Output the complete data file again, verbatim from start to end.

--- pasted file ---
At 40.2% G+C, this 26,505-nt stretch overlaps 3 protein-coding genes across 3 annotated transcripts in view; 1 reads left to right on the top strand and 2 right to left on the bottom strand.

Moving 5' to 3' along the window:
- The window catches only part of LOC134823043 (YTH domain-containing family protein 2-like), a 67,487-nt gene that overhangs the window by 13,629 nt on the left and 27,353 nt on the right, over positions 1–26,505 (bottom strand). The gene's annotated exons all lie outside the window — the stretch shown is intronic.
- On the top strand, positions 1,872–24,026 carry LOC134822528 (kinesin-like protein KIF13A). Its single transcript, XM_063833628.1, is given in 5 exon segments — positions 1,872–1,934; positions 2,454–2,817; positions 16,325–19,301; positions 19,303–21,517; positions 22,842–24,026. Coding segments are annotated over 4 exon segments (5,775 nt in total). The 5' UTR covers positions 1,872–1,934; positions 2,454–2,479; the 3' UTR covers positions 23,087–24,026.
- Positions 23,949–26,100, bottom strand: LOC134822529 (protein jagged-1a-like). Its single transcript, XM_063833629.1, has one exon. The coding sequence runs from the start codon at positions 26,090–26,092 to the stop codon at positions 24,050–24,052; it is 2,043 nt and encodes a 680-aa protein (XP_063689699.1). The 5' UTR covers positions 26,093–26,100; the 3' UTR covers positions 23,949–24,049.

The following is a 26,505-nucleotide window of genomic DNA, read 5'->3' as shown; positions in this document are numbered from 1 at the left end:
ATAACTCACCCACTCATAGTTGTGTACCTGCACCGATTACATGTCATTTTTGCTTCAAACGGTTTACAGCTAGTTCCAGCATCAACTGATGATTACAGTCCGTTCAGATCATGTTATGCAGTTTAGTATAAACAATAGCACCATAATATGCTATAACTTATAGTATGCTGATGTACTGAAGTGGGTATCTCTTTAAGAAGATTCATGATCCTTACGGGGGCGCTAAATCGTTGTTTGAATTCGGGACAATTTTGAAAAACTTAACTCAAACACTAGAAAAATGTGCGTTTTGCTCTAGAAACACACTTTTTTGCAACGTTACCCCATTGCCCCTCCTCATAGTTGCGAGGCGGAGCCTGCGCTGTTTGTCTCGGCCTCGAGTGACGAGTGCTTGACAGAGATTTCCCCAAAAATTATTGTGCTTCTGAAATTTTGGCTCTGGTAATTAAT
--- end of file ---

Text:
At 40.2% G+C, this 26,505-nt stretch overlaps 3 protein-coding genes across 3 annotated transcripts in view; 1 reads left to right on the top strand and 2 right to left on the bottom strand.

Moving 5' to 3' along the window:
- The window catches only part of LOC134823043 (YTH domain-containing family protein 2-like), a 67,487-nt gene that overhangs the window by 13,629 nt on the left and 27,353 nt on the right, over positions 1–26,505 (bottom strand). The gene's annotated exons all lie outside the window — the stretch shown is intronic.
- On the top strand, positions 1,872–24,026 carry LOC134822528 (kinesin-like protein KIF13A). Its single transcript, XM_063833628.1, is given in 5 exon segments — positions 1,872–1,934; positions 2,454–2,817; positions 16,325–19,301; positions 19,303–21,517; positions 22,842–24,026. Coding segments are annotated over 4 exon segments (5,775 nt in total). The 5' UTR covers positions 1,872–1,934; positions 2,454–2,479; the 3' UTR covers positions 23,087–24,026.
- Positions 23,949–26,100, bottom strand: LOC134822529 (protein jagged-1a-like). Its single transcript, XM_063833629.1, has one exon. The coding sequence runs from the start codon at positions 26,090–26,092 to the stop codon at positions 24,050–24,052; it is 2,043 nt and encodes a 680-aa protein (XP_063689699.1). The 5' UTR covers positions 26,093–26,100; the 3' UTR covers positions 23,949–24,049.

The following is a 26,505-nucleotide window of genomic DNA, read 5'->3' as shown; positions in this document are numbered from 1 at the left end:
ATAACTCACCCACTCATAGTTGTGTACCTGCACCGATTACATGTCATTTTTGCTTCAAACGGTTTACAGCTAGTTCCAGCATCAACTGATGATTACAGTCCGTTCAGATCATGTTATGCAGTTTAGTATAAACAATAGCACCATAATATGCTATAACTTATAGTATGCTGATGTACTGAAGTGGGTATCTCTTTAAGAAGATTCATGATCCTTACGGGGGCGCTAAATCGTTGTTTGAATTCGGGACAATTTTGAAAAACTTAACTCAAACACTAGAAAAATGTGCGTTTTGCTCTAGAAACACACTTTTTTGCAACGTTACCCCATTGCCCCTCCTCATAGTTGCGAGGCGGAGCCTGCGCTGTTTGTCTCGGCCTCGAGTGACGAGTGCTTGACAGAGATTTCCCCAAAAATTATTGTGCTTCTGAAATTTTGGCTCTGGTAATTAAT